"If the man discovered a cure for cancer," co-host Larry Elder adds, "he'd be sued for throwing doctors out of work."

To watch the full episode of "Larry & Leo 2.0" and more, visit  Fox Nation and sign up today.

Fox Nation programs are viewable on-demand and from your mobile device app, but only for Fox Nation subscribers. Go to Fox Nation today to start a free trial and watch the extensive library from Tomi Lahren, Pete Hegseth, Abby Hornacek, Laura Ingraham, Ainsley Earhardt, Greg Gutfeld, Judge Andrew Napolitano and many more of your favorite Fox News personalities.

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World News

Issues important to Trump await Barrett on Supreme Court

Senate vote confirms Amy Coney Barrett as Supreme Court Justice

After a 52-48 majority vote, the Senate confirms Amy Comey Barrett as Associate Justice to the Supreme Court.

WASHINGTON (AP) – Amy Coney Barrett's first votes on the Supreme Court could include two big topics affecting the man who appointed her.

The court is weighing a plea from President Donald Trump to prevent the Manhattan district attorney from acquiring his tax returns. It is also considering appeals from the Trump campaign and Republicans to shorten the deadline for receiving and counting absentee ballots in the battleground states of North Carolina and Pennsylvania.

It's not certain Barrett will take part in any of these issues, but she will make that call.

Barrett was confirmed Monday by the Senate in a 52-48 virtual party-line vote. She is expected to begin work as a justice on Tuesday after taking the second of two oaths required of judges by federal law. No justice has assumed office so close to a presidential election or immediately confronted issues so directly tied to the incumbent president's political and personal fortunes.

At 48, she's the youngest justice since Clarence Thomas joined the court in 1991 at age 43.

WOMEN'S GROUPS BLASTS BARRETT CONFIRMATION AS 'MALICIOUS THEFT' OF SUPREME COURT VACANCY

Other election-related issues are pending at the high court, which next week also will hear a clash of LGBTQ rights and religious freedoms. The fate of the Affordable Care Act is on the agenda on Nov. 10, and Trump himself last week reiterated his opposition to the Obama-era law. “I hope they end it,” he said in an interview with CBS News' “60 Minutes.”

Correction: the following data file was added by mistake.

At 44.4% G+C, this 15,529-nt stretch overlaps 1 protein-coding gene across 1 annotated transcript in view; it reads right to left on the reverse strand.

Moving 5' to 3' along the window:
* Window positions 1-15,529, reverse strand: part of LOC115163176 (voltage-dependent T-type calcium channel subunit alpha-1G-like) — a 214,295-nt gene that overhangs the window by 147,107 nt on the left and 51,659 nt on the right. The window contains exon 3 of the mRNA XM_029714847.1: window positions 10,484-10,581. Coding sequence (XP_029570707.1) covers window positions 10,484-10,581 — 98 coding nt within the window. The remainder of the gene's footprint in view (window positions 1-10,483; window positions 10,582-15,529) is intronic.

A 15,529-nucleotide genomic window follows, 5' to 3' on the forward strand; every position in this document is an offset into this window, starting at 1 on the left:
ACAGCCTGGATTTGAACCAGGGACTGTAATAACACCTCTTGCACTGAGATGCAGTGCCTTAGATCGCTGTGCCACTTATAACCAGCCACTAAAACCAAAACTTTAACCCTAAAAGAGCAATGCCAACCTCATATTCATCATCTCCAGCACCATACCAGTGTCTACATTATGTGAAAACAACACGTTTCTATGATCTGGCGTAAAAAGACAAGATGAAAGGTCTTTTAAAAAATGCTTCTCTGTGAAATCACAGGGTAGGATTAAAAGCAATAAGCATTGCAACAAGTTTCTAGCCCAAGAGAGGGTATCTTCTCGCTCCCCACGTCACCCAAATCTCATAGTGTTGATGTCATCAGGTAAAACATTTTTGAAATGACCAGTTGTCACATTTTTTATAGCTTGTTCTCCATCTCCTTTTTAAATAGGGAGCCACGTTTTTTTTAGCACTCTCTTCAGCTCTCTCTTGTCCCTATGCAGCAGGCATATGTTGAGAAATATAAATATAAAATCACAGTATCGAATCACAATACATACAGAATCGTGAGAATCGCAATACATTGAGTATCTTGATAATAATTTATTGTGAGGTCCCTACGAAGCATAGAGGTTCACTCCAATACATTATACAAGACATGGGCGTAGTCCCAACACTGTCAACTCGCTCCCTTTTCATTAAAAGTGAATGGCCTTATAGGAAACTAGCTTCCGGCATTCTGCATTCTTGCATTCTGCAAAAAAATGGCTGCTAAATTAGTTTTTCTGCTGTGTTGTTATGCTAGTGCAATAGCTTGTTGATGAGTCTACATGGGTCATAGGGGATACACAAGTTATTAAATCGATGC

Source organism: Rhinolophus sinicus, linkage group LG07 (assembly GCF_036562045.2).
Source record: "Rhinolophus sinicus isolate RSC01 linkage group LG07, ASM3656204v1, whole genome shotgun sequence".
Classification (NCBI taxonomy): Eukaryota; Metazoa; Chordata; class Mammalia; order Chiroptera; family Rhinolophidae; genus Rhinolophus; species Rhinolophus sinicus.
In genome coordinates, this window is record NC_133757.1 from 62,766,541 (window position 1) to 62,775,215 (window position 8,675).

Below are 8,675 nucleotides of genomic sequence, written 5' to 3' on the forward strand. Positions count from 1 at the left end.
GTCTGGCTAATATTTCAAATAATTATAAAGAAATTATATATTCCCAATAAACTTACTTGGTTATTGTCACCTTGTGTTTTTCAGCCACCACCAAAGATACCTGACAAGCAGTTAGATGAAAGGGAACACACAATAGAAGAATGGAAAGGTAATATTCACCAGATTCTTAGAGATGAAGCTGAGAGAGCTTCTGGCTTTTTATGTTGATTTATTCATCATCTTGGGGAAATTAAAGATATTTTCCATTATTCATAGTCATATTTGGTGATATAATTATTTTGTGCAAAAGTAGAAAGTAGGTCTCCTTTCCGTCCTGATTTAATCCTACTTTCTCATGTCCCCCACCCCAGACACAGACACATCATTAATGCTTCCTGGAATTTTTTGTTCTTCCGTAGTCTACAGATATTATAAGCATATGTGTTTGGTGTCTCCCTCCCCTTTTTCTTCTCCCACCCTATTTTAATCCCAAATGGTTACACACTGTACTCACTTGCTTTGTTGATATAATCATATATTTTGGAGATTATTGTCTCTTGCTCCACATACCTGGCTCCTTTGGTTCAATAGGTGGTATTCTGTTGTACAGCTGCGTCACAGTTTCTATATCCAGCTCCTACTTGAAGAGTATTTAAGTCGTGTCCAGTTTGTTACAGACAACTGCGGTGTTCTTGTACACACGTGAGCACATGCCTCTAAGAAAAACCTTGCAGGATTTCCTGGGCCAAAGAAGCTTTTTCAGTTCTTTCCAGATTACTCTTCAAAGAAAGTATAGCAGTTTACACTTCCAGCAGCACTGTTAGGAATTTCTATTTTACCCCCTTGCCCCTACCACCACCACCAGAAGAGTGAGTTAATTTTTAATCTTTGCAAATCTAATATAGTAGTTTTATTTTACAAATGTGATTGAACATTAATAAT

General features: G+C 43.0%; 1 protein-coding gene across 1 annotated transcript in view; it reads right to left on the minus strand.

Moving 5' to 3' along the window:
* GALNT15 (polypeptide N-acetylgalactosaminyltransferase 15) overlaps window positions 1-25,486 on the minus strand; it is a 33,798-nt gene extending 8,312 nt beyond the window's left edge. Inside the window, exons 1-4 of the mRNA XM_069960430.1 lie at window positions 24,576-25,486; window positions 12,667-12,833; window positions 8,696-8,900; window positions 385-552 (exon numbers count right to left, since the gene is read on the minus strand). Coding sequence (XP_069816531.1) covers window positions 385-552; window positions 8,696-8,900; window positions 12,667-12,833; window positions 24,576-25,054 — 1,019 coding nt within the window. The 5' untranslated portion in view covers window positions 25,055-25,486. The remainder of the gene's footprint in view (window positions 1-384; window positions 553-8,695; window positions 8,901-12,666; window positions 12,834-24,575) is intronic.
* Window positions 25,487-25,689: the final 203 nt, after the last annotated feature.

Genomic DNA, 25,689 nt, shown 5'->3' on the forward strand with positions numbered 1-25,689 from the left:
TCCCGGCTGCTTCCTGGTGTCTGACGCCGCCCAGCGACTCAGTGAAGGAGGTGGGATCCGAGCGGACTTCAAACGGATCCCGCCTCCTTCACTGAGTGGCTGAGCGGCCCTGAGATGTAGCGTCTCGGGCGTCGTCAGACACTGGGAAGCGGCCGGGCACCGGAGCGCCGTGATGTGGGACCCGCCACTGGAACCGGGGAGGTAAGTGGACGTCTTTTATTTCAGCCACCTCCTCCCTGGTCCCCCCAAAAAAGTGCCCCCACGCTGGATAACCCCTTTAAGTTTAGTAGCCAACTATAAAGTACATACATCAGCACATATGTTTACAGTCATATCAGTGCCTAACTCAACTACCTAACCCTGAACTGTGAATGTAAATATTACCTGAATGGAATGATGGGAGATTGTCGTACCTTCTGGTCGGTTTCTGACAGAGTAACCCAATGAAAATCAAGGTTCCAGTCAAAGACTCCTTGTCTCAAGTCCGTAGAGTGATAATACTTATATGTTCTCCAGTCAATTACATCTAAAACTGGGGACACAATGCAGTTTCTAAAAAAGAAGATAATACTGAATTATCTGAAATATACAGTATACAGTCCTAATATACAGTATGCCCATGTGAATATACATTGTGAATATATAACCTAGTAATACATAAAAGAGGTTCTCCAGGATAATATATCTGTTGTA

On Friday, Barrett, the most open opponent of abortion rights to join the court in decades, also could be called upon to weigh in on Mississippi's 15-week abortion ban. The state is appealing lower court rulings invalidating the ban. Abortion opponents in Pittsburgh also are challenging a so-called bubble zone that prevents protesters from getting too close to abortion clinics.

SEN. JOHN KENNEDY LAUDS BARRETT SUPREME COURT CONFIRMATION AS 'VICTORY FOR OUR FOUNDERS'

The court put off acting on both cases before Barrett joined the court, without offering any explanation in the Mississippi case. It ordered Pittsburgh to file a response to the appeal filed by the protesters, who call themselves sidewalk counselors.

It's not clear that the public will know how Barrett voted in the two abortion cases because the court typically doesn't make the vote counts public when it is considering whether to grant full review to cases.

Barrett declined to commit to Democratic demands that she step aside from any cases on controversial topics, including a potential post-election dispute over the presidential results.

Barrett is joining the court at an unusual moment. The justices are meeting remotely by telephone because of the coronavirus pandemic, both for their private conferences and public argument sessions, at least through the end of 2020. The public can listen to the arguments as they take place, a change also resulting from the court's response to the pandemic.

After her first private conference with her new colleagues on Friday, two weeks of arguments begin on Monday. In an institution that pays strict attention to seniority, Barrett will go last in the private and public sessions.

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As she settles into her new office at the court, Barrett will be joined by four law clerks, usually recent law school graduates who have experience working for federal judges.

When the court reopens to the public and the justices return to the courtroom, Barrett is expected to assume several duties reserved for the court's junior justice. She will be a member of the committee that oversees the court's public cafeteria, and the person who takes notes and answers the door when someone knocks during the justices' private conferences.